Posts Tagged ‘blogging


Hubspot’s Social Media Marketing Madness

I came across this on the HubSpot marketing blog, and couldn’t help but laugh but also feel kinda defensive. It’s hard to not read too much into the way each character is drawn – I’d consider myself a¬†‘marketer’, and I also blog about marketing, so does that make me a pretty blonde chick or a sleezy looking suit? ūüôā Maybe I should start tweeting about pocasters that talk about marketing bloggers so I look like an Apple user.

Anyway, this cartoon is topical, as there’s a seemingly endless volume of noise out there around marketing, social media etc. It’s getting harder and harder to find those gems that deliver real value and don’t give you 90% filler to make more ad revenue / increase page rank. So moving forward, I’m going to be doing a series of ‘RECOMMENDED’ tagged¬†posts on this blog, giving props to marketers who are doing their thing and who are providing genuinely useful content to the marketing community. I’m also toying with the idea of a series of¬†“NOT RECOMMENDED” tagged posts (I’ll obviously come up with a catchier tag than that), where I flame people who are¬†just adding to the noise. But that will in all likelihood be¬†hurtful, so I’ll let the crowd decide… feel free to¬†let me know if you’d like to see a “NOT RECOMMENDED” tag by filling in the comments section below.

Nice work, as always, Hubspot – you get the first of my “RECOMMENDED” posts for a whole lot of reasons (see below for a few). If anyone wants to see more¬†from Hubspot (who¬†are probably one of the best organisations I’ve come across for driving online community / knowledge sharing¬†for marketers), check out the following:

The HubSpot blog

The Facebook group

The LinkedIn group (17,000 members can’t be wrong)

Mike Volpe’s Twitter account (I’m slowly giving up on reading blogs… I’m finding podcasts are a much better way to keep in touch with what’s happening, and this is a podcast definitely worth checking out)

Twitter Grader (yeh, they built Twitter Grader…. and website grader….and Press Release grader.)


‘Marketing is a Dirty Word’ ranks 74th in the Australian Marketing Pioneers Blog Top 100

Wow, that’s one hell of a heading huh? Will never make my living as a journalist (or a copywriter)… It’s been 3 months now since I started this blog. The posts seem to come to me thick and fast at times, whilst they trickle through at others. Interestingly, the comments actually started coming in remarkably quickly for my first few posts, which means someone was reading! Now, due to the miracle of the interwebs, it seems more than just readers of my twitter feed and Laurel Papworth’s post on TwitterAgency have come across my blog – I found out today that the blog is number 74 in the AdSpace Pioneers Top 100 Australian Marketing Pioneers Blogs .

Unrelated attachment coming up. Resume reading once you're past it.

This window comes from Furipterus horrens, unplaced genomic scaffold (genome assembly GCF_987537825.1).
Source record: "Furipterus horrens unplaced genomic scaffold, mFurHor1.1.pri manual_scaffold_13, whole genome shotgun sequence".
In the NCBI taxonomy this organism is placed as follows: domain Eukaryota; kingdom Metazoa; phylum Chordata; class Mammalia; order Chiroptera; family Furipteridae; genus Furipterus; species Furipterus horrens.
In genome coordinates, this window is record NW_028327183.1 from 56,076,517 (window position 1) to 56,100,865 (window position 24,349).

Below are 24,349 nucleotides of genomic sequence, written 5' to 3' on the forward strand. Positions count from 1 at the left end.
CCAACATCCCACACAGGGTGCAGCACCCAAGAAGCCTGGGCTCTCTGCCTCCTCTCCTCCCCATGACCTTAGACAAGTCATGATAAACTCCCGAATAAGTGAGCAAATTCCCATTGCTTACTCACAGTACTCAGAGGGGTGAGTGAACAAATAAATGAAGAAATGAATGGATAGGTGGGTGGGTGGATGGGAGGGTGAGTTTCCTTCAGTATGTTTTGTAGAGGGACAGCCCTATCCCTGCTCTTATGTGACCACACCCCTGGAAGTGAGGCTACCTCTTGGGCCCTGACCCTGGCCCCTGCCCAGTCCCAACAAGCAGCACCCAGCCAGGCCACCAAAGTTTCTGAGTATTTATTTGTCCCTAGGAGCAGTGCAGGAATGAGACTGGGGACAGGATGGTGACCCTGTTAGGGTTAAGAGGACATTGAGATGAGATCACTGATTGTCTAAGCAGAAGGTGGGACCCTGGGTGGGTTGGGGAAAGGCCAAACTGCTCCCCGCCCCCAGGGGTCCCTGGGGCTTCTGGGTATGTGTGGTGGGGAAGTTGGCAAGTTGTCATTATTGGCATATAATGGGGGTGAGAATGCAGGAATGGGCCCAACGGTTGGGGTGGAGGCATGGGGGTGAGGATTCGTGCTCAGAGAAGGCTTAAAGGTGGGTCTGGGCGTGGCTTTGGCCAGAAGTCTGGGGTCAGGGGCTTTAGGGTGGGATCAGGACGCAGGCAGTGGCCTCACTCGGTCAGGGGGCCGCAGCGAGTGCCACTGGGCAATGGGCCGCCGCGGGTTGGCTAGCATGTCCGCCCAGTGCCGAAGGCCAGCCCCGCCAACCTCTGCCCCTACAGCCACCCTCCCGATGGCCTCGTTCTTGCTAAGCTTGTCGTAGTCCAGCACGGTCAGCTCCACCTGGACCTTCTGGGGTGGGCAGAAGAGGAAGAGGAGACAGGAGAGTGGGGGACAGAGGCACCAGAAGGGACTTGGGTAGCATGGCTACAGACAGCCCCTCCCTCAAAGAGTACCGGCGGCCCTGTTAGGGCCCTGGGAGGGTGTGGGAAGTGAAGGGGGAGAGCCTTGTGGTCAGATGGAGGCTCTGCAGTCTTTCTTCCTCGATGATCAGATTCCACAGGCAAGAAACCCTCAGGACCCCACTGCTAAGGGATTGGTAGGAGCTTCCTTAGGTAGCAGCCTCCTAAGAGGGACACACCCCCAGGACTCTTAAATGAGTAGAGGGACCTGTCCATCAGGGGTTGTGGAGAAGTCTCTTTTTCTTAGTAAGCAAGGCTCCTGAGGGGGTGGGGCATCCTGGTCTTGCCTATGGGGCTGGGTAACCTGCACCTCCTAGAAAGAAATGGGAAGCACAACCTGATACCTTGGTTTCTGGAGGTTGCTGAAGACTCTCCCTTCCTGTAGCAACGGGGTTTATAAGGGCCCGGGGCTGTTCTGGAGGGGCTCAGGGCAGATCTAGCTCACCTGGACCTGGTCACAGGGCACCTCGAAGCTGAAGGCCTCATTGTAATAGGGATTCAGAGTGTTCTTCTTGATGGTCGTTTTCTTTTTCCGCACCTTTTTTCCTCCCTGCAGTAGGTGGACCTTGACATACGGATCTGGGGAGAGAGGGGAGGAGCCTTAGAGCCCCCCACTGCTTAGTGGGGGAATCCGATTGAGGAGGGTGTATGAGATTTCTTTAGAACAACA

Whilst this is a kinda weird thing considering I hadn’t done any work promoting the blog (and so am pretty surprised it was even found), I am absolutely chuffed at being recognised… I have no idea if this ranking carries any weight, but I am now concerned with working my way up the ranks… At any rate, it must help the AdSpace Pioneers blog move up the Technorati scale ūüôā Big thanks to Julian Cole for including me in the list.

Technorati Tags: ,

Best URL Shortener I’ve used yet – Part 2

In a previous post, I lamented the loss of tracking data that comes with using certain URL shorteners Рthese sites are providing a great service, but at the same time, are removing some of the control you have over your data. I suggested as a partial solution to that problem, since it provides stats on how many people have clicked on the shortened URLs you create.

However, there’s another interesting addition to the seemingly ever-broadening URL shortener market – uTag. uTag¬†is Australian.¬†Sweet. It’s different from other URL shortener offerings in that it lets users raise revenue from using uTag shortened URLs, with payments being deposited into your PayPal account…¬†any uTag¬†links users click on open¬†with a drop down advertising bar in the top of your browser, hence making your link-love ad revenue supported. This might sound irritating for users, but the bar can be closed down with a click of the user’s mouse button if it annoys them. Whilst it’s probably not the right way to go for your polished, corporate marketing blogs / twitter accounts, it’s another way to monetize what you do online and effectively represents opt in ad displays, which in itself is a new concept (i.e. you can turn embedded ads on or off)

Screencast of how uTag works stolen from the uTag blog FAQ post.


Who’s Blogging, Who Isn’t: Technorati State of the Blogosphere 2008

Technorati is probably the most credible source when it comes to commenting on the state of the blogosphere, so I put great faith in the stats in the¬†Technorati State of the Blogosphere.¬† Whilst it’s shaping up to be a great 5 days of reading (the results are being released over the next 5 days), I have impossibly high standards because I’m a self important young thing, and as such¬†I have 2 ‘complaints’ (well, they’re more requests really – seriously, it’s a great read so far).